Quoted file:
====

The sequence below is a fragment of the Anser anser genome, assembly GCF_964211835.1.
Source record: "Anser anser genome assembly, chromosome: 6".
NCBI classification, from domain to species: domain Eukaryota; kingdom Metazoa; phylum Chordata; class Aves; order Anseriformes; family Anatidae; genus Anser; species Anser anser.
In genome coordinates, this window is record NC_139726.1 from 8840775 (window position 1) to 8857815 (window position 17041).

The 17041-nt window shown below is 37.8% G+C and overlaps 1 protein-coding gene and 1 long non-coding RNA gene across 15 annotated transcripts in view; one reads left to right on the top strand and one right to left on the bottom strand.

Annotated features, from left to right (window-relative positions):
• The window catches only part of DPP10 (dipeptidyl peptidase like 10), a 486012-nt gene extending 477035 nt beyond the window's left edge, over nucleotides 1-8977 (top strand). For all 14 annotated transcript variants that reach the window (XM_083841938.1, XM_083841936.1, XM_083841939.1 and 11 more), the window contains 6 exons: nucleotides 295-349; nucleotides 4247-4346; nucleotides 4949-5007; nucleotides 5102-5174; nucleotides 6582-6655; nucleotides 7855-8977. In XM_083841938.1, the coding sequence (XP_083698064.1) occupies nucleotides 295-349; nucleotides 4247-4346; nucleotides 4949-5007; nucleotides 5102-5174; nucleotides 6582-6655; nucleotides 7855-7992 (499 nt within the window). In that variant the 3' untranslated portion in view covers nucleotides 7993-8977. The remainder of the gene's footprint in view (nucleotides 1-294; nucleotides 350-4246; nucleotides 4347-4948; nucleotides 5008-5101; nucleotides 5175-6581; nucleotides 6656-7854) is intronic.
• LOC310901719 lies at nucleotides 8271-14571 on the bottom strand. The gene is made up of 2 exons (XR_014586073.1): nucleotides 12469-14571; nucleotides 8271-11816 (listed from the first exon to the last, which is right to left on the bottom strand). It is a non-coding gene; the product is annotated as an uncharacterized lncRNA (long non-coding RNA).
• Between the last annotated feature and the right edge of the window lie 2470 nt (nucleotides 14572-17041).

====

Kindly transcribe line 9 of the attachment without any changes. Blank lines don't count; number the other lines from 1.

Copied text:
• Between the last annotated feature and the right edge of the window lie 2470 nt (nucleotides 14572-17041).